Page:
These are the typical scenarios that jump to mind for most people when they think of fraud.
But fraud is not limited to citizens and consumers – it’s also a huge problem for business.
Let’s take a typical example from the construction industry.
A buyer places an order for some beams on credit from a steel supplier.
The supplier delivers the beams to the buyer and issues an invoice due in 60 days.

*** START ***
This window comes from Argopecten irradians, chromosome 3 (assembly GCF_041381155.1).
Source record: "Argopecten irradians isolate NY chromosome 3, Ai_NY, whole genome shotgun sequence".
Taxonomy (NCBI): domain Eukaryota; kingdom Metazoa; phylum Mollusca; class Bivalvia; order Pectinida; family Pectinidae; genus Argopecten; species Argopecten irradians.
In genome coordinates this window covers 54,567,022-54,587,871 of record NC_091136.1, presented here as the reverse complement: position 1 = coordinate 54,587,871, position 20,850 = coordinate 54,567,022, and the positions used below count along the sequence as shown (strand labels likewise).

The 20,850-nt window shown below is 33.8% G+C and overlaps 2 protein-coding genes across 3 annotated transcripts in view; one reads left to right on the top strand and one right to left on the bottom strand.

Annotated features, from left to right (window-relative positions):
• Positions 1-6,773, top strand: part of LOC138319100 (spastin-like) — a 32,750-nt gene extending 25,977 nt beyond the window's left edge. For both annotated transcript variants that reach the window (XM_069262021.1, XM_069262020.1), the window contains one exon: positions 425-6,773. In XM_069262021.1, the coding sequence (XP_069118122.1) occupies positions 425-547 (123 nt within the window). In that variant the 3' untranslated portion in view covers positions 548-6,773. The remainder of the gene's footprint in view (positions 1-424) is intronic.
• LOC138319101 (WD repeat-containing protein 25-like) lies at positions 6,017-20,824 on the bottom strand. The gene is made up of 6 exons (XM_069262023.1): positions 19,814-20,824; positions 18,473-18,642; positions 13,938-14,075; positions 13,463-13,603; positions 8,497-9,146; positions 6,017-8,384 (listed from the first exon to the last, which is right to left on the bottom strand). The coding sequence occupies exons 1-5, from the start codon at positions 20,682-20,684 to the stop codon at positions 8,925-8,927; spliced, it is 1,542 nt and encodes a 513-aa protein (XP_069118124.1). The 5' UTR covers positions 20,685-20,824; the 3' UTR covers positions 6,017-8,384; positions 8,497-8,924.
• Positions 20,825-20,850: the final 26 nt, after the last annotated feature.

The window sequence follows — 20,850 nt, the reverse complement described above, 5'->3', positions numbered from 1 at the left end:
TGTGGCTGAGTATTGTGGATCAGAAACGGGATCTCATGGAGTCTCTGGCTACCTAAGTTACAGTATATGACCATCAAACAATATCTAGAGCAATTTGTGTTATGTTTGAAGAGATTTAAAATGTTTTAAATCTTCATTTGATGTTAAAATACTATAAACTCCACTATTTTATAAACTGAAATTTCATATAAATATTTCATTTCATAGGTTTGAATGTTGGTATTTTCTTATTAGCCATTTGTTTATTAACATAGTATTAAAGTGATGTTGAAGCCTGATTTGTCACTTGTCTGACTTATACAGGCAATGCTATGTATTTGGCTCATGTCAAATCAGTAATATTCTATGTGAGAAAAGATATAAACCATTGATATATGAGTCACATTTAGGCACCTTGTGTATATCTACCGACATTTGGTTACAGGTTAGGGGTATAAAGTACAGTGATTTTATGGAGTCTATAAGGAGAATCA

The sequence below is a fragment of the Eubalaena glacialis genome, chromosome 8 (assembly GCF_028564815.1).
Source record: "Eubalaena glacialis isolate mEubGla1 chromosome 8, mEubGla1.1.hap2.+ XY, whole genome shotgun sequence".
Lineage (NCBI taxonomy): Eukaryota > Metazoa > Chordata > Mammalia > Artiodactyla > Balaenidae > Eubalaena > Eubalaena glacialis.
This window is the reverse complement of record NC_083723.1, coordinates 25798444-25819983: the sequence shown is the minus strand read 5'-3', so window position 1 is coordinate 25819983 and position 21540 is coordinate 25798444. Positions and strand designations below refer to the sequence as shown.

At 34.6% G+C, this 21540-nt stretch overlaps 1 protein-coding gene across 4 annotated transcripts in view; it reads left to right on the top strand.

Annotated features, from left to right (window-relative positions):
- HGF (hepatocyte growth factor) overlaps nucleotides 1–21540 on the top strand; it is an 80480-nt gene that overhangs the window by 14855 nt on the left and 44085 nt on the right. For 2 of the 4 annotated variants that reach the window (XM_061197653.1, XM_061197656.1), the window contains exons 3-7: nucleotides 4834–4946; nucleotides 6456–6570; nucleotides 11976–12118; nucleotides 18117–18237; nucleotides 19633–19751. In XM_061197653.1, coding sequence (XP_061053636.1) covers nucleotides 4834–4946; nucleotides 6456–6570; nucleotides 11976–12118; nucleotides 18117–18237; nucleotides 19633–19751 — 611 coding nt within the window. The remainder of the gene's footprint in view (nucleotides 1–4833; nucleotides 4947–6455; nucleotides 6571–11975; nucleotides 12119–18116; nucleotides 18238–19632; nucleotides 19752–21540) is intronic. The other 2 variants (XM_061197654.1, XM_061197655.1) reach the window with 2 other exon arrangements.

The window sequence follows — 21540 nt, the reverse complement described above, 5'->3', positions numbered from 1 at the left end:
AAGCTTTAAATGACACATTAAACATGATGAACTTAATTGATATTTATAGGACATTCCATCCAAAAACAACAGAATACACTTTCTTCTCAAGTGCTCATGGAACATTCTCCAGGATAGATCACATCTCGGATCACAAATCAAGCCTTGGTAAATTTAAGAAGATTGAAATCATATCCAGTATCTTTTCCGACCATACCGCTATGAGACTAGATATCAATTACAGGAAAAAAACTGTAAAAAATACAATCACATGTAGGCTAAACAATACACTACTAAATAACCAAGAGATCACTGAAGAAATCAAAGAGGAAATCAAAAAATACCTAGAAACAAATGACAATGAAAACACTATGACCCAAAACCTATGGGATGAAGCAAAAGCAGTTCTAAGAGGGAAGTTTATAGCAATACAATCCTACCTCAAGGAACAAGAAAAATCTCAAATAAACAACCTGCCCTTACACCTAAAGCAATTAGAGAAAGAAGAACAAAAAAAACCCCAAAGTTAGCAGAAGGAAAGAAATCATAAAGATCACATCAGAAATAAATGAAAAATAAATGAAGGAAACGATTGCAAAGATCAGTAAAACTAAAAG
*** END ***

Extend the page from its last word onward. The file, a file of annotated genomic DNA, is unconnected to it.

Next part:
At the end of the payment deadline, the buyer fails to pay: when the supplier tries to contact them, they discover the company doesn’t exist.
In the meantime, the fraudulent buyer has sold the steel beams on to another (legitimate) company, and disappeared with the cash.
This type of scam is all too common today, particularly in industries featuring goods with high unit values, such as construction materials or IT equipment. In fact, Euler Hermes found in a study in one country that this type of fraud accounts for more than 85% of business fraud cases detected.
Lead Product Manager, Data Analytics and Artificial Intelligence